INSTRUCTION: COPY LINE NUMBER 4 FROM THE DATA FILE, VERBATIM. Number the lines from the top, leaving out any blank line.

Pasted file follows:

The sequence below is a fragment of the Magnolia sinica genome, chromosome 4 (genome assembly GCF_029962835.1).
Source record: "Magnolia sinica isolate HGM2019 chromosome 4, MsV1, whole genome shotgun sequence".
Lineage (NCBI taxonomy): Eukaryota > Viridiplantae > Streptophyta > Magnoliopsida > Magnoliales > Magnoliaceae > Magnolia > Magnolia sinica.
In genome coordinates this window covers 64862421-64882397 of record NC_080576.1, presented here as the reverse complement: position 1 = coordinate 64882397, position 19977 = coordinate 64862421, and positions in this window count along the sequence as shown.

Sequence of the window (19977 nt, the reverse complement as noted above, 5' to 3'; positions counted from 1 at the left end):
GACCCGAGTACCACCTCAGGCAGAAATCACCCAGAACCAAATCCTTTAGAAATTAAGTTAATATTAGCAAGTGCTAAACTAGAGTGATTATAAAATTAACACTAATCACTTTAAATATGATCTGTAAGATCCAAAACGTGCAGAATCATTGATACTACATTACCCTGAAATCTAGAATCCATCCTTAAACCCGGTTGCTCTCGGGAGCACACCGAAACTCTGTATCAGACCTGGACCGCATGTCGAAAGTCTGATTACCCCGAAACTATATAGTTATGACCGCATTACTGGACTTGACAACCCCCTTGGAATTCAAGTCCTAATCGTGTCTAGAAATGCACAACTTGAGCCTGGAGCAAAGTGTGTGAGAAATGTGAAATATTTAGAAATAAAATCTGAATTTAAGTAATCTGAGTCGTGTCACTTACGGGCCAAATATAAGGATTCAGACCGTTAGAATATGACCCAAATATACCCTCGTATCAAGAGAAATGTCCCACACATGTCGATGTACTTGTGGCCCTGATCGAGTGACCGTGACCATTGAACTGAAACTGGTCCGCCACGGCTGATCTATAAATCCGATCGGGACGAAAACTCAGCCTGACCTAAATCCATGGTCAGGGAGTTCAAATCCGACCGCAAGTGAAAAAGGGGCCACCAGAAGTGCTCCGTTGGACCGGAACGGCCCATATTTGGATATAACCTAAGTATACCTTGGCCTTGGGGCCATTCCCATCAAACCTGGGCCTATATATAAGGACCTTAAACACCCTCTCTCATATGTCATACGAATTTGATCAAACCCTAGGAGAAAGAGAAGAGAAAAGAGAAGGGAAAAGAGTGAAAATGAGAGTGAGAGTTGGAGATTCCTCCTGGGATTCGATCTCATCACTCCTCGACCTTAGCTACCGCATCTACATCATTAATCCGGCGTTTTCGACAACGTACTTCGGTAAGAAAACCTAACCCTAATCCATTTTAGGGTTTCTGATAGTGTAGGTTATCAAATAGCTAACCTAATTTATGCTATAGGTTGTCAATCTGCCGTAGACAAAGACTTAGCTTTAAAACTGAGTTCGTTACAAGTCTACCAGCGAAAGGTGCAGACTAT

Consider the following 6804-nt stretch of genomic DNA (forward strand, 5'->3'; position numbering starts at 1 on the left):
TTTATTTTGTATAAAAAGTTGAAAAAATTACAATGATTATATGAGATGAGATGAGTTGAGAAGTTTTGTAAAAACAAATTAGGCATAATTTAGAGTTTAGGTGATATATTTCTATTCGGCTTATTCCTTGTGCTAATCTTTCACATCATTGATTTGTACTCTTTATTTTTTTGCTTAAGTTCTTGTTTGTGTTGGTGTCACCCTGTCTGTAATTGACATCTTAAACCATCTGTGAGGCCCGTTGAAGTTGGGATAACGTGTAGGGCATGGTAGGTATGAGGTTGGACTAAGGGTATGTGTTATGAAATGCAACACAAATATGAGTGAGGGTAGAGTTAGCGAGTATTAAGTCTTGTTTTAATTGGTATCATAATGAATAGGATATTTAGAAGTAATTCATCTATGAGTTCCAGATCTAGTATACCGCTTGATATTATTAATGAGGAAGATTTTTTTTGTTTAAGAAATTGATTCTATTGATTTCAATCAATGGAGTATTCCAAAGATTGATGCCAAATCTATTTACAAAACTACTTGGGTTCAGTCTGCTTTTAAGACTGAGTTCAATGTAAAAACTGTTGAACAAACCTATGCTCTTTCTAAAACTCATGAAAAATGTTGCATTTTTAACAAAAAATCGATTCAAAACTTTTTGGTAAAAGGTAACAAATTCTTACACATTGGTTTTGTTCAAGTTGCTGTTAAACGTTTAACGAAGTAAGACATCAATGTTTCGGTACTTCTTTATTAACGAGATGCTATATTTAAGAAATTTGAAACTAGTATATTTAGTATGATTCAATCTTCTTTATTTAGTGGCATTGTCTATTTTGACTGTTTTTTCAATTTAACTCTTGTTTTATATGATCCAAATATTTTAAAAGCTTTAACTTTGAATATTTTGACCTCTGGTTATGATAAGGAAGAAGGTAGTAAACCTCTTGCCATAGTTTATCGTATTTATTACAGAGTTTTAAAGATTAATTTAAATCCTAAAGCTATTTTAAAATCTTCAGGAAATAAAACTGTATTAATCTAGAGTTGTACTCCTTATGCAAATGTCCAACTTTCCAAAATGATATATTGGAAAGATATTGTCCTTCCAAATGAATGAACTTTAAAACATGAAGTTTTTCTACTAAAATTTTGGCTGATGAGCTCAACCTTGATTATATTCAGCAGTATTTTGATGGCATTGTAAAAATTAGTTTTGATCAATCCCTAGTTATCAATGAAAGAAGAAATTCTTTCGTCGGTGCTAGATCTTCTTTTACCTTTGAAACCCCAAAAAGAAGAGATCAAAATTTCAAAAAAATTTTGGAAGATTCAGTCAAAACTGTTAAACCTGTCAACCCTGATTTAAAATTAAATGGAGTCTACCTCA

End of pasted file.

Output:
In genome coordinates this window covers 64862421-64882397 of record NC_080576.1, presented here as the reverse complement: position 1 = coordinate 64882397, position 19977 = coordinate 64862421, and positions in this window count along the sequence as shown.